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Japanese Wild Rabbit Soup is a dish made by Satoshi Isshiki against Eishi Tsukasa during the 2nd Card of the 4th Bout of the Rebels Vs. Central Régiment de Cuisine.

Description Edit

A traditional, clear Japanese soup known as a suimono served in traditional lacquer bowls. In order to address the challenge of incorporating wild rabbit in the dish similar to Sōma's Mincemeat Katsu. The soup or Suiji which is 7 parts rabbit-infused first dashi that contains kombu, water and wild rabbit meat, the other 3 parts uses clam juice. Satoshi wraps the meat with miso paste inside mochi to make it a Wan-dane for a tasty surprise! Once opened, the soup will change into a hearty miso soup, something unprecedented within conventional Japanese cuisine. 

Recipe Edit

Suiji Edit

  • 7 Parts Rabbit-Infused First Dashi
    • Kombu Dashi
      • Kombu
    • Water
    • Sauteed Wild Rabbit Pieces
  • 3 Parts Clam Juice
    • Clams

Wan-dane Edit

  • Boiled Mochi
    • Sweet Rice Flour
    • Wheat Flour
      • Filling
        • White Miso
          • Slowly Braised Scallions
          • Slowly Braised Wild Rabbit Meat

Sui-kuchi Edit

  • Yuzu Peel

Wan-zuma Edit

  • Flower Cut Carrots
  • Leafy Vegetables

Real Facts Edit

  • Suimono (吸い物) is one of the two basic Japanese soup types characterized by a clear, filtered stock. Although it is simple in taste, it demands meticulous preparation and the toppings used must be carefully balanced so that not only does it contribute to the harmony of the soup's taste, but aesthetics as well. This generally entails selecting seasonal ingredients by color combination and varying degrees of buoyancy.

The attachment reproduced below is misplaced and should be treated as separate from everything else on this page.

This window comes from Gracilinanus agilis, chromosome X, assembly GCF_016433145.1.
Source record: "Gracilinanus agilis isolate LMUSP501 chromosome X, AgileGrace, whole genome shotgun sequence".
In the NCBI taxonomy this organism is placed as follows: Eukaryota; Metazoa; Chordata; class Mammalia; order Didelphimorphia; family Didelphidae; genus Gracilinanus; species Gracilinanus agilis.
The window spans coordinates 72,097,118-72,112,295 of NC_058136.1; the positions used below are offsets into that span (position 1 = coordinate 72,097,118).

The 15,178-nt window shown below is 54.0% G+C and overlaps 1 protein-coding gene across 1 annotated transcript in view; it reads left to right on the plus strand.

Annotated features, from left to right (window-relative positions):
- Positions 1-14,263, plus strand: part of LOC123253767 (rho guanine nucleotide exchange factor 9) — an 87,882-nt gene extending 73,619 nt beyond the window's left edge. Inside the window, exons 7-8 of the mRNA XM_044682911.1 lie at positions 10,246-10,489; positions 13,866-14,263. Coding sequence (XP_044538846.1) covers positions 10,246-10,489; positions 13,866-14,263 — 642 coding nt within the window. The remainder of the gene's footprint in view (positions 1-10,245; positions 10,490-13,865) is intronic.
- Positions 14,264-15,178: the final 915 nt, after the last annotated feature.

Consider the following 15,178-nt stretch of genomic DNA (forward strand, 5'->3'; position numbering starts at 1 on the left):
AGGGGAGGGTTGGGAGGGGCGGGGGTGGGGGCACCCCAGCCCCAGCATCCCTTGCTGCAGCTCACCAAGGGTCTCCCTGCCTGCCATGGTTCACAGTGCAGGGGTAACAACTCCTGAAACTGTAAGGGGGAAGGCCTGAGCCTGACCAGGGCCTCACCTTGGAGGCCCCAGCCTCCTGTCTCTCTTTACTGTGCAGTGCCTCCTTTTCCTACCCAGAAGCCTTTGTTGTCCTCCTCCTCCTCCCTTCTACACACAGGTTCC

• Miso Soup (味噌汁) is the other quintessinal Japanese soup that is perhaps more internationally recognized. As demonstrated in its frequent appearance in sushi restaurants and other Japanese establishments, miso soup is slightly more lenient than suimono as various ingredients can be used to increase its heartiness, such as root vegetables and pork. However, authentic miso soup itself generally follows aesthetic rules as well, making it just as challenging. The key factor to this soup lies in the miso, a fermented soybean paste that exists in varying degrees of color and flavor.     
    • Miso (みそ or 味噌) is a traditional Japanese seasoning produced by fermenting soybeans with salt and koji (the fungus Aspergillus oryzae) and sometimes rice, barley, or other ingredients. The result is a thick paste used for sauces and spreads, pickling vegetables or meats, and mixing with dashi soup stock to serve as miso soup called misoshiru (味噌汁), a Japanese culinary staple. High in protein and rich in vitamins and minerals, miso played an important nutritional role in feudal Japan. Miso is still widely used in Japan, both in traditional and modern cooking, and has been gaining worldwide interest.[1]

Gallery Edit

ReferencesEdit

  1. Wikipedia page on Miso